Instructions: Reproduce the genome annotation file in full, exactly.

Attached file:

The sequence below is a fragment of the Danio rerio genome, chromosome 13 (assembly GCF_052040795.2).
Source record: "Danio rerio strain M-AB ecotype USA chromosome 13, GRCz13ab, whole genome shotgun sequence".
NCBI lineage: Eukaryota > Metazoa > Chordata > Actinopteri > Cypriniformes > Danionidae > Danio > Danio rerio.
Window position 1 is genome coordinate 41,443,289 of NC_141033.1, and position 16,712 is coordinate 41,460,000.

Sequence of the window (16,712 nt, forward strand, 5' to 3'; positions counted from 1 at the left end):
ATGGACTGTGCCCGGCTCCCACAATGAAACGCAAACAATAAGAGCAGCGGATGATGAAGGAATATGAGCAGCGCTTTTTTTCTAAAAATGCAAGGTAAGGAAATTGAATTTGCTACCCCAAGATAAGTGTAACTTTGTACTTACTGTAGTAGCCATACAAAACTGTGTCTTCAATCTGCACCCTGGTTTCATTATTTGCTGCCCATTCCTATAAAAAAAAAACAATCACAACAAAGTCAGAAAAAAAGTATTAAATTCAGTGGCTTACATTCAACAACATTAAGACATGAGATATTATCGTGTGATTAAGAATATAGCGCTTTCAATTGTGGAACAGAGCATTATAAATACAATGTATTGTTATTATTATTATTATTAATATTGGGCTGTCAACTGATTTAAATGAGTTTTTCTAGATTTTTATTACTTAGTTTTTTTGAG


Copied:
The sequence below is a fragment of the Danio rerio genome, chromosome 13 (assembly GCF_052040795.2).
Source record: "Danio rerio strain M-AB ecotype USA chromosome 13, GRCz13ab, whole genome shotgun sequence".
NCBI lineage: Eukaryota > Metazoa > Chordata > Actinopteri > Cypriniformes > Danionidae > Danio > Danio rerio.
Window position 1 is genome coordinate 41,443,289 of NC_141033.1, and position 16,712 is coordinate 41,460,000.

Sequence of the window (16,712 nt, forward strand, 5' to 3'; positions counted from 1 at the left end):
ATGGACTGTGCCCGGCTCCCACAATGAAACGCAAACAATAAGAGCAGCGGATGATGAAGGAATATGAGCAGCGCTTTTTTTCTAAAAATGCAAGGTAAGGAAATTGAATTTGCTACCCCAAGATAAGTGTAACTTTGTACTTACTGTAGTAGCCATACAAAACTGTGTCTTCAATCTGCACCCTGGTTTCATTATTTGCTGCCCATTCCTATAAAAAAAAAACAATCACAACAAAGTCAGAAAAAAAGTATTAAATTCAGTGGCTTACATTCAACAACATTAAGACATGAGATATTATCGTGTGATTAAGAATATAGCGCTTTCAATTGTGGAACAGAGCATTATAAATACAATGTATTGTTATTATTATTATTATTAATATTGGGCTGTCAACTGATTTAAATGAGTTTTTCTAGATTTTTATTACTTAGTTTTTTTGAG